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Romaine lettuce from Salinas, California, linked to another E. coli outbreak, officials say

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Federal health officials are urging people to stop eating romaine lettuce linked to Salinas, Calif., because of an E. coli outbreak — nearly one year after a similar food poisoning upsurge prompted health officials to issue a warning about the leafy greens.

At least 40 people in 16 states have been sickened by the E. coli outbreak, and "romaine lettuce from the Salinas, Calif., growing region is a likely source of this outbreak," the Centers for Disease Control and Prevention said Thursday.

No common grower or distributor has been identified, but health officials have been working to trace the source of the lettuce since September, when the first case of illness was reported. The most recent reported illness was on Nov. 10, per a press release from the agency.

It's the same E. coli strain tied to previous outbreaks in 2017 and 2018, officials said.

The Centers for Disease Control and Prevention is warning Americans not to eat romaine lettuce linked to Salinas, California, because of an E. coli outbreak.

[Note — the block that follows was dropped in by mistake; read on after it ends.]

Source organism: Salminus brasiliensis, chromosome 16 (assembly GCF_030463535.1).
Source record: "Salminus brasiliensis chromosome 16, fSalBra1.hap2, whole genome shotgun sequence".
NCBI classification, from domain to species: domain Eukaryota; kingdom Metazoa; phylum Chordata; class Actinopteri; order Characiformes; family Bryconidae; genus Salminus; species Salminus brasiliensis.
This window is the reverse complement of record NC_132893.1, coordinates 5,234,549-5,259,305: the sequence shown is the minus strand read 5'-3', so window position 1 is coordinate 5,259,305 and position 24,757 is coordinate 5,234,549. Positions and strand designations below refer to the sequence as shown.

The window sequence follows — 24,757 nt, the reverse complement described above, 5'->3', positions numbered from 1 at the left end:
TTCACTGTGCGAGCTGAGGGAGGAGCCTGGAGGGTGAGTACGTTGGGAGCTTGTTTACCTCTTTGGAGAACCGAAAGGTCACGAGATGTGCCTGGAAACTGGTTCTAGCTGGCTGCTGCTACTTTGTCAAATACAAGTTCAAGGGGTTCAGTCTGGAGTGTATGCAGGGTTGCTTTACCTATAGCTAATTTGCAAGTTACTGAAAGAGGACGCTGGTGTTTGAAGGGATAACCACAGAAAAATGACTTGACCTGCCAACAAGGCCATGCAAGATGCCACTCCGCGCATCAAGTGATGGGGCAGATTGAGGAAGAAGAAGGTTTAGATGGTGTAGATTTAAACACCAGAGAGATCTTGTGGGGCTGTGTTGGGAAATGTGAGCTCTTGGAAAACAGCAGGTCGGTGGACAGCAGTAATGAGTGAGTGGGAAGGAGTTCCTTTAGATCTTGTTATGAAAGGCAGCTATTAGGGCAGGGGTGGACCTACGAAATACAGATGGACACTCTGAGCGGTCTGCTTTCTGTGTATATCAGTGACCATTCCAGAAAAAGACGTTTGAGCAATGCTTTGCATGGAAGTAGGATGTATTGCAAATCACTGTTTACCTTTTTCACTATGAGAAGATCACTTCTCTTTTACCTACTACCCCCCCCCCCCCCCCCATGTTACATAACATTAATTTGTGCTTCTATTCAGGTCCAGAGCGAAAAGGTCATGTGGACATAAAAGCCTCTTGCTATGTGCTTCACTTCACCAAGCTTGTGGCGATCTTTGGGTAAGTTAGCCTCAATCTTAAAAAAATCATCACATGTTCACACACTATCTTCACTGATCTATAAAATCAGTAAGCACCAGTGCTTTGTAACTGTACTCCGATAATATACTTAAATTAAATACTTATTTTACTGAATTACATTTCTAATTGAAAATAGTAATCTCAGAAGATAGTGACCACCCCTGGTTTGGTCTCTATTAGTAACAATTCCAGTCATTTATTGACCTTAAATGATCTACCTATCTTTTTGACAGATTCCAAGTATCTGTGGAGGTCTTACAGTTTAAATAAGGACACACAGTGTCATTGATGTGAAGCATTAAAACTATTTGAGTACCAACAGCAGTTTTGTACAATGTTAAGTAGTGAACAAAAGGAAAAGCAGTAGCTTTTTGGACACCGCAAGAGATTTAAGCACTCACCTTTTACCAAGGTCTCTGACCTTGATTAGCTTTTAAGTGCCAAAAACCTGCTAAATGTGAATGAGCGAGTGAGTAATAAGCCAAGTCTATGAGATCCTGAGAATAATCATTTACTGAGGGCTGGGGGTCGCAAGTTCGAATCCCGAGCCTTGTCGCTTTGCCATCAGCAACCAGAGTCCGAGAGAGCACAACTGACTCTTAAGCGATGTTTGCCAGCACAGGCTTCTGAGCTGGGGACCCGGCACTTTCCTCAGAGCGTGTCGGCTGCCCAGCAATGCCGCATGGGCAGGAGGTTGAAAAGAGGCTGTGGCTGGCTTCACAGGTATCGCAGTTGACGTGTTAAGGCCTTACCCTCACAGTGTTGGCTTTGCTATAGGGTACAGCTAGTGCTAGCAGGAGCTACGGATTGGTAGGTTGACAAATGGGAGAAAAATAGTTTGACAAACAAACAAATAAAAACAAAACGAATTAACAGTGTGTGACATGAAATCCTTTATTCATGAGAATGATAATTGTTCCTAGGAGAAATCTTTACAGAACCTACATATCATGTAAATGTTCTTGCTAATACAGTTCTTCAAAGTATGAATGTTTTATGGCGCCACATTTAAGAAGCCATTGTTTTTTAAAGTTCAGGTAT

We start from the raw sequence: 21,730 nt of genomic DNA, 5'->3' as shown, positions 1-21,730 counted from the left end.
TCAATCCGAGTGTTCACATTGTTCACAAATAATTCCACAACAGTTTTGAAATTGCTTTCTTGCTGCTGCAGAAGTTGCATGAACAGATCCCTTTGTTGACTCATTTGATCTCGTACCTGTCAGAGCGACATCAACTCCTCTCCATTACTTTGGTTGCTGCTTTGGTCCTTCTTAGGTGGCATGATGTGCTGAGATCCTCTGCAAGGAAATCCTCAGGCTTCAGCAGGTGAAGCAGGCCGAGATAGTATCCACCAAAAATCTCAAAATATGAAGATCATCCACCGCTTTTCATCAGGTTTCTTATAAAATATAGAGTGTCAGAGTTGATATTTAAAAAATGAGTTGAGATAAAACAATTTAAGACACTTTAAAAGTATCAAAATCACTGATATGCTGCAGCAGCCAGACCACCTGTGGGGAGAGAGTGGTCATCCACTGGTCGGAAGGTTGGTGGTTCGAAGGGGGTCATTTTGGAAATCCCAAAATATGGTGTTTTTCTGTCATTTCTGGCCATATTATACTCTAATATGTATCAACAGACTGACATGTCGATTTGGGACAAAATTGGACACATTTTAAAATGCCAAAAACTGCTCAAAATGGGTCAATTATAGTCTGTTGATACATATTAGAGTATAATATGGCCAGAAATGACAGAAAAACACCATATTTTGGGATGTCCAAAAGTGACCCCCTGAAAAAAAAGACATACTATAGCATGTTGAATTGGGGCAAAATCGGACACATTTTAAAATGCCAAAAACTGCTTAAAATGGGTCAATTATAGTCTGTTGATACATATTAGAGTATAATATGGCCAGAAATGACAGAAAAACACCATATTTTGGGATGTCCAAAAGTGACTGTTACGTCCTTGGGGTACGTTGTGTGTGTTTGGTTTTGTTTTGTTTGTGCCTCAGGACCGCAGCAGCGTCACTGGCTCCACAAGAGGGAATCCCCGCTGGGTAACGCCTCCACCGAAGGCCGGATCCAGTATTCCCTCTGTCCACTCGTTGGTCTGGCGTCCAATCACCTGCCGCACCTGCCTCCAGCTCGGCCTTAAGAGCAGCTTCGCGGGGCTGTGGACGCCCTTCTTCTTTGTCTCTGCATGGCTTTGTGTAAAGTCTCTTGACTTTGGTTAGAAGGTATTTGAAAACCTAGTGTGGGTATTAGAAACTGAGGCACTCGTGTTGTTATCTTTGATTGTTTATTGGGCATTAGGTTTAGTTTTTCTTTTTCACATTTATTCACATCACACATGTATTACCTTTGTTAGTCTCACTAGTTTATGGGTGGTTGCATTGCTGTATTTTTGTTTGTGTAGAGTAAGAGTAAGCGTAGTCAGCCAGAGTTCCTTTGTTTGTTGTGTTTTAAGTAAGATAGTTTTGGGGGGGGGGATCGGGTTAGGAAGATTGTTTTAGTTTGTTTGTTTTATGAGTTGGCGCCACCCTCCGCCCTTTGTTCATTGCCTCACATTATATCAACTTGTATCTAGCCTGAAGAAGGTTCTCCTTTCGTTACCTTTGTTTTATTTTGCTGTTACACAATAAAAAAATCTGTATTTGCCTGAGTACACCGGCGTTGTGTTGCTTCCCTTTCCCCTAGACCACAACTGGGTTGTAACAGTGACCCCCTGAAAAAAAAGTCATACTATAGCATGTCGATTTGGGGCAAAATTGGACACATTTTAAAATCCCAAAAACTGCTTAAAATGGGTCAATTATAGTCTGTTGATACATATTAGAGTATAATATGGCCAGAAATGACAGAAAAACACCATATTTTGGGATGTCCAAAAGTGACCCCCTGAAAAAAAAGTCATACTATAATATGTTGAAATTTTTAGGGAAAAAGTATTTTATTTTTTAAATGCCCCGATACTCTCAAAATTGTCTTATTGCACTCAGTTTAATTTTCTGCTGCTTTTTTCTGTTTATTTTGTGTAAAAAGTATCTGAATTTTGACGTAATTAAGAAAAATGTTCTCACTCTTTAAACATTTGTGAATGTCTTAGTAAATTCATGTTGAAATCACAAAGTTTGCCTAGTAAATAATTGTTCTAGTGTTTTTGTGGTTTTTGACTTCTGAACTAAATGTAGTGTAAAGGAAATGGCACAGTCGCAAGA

“We’re concerned this romaine could be in other products," Laura Gieraltowski, lead investigator of the outbreak at the CDC, said. She has suggested there’s a persisting contamination source in the environment.

Health officials are urging Americans not to eat romaine lettuce if the label doesn't say where it was grown — and are urging supermarkets and restaurants not to serve or sell the lettuce, unless they're confident it was grown elsewhere.

The warning applies to all types of romaine from the Salinas region, include whole heads, hearts and pre-cut salad mixes.

While most people recover from E. coli after a few days, some cases can be life-threatening. This is especially true for pregnant women, newborns, older or elderly adults and those with weakened immune systems.Health officials recommend thorough hand-washing, washing fruits and vegetables, cooking meat thoroughly and avoiding cross-contamination in food preparation areas as ways to prevent E. coli illness.

The Associated Press contributed to this report.

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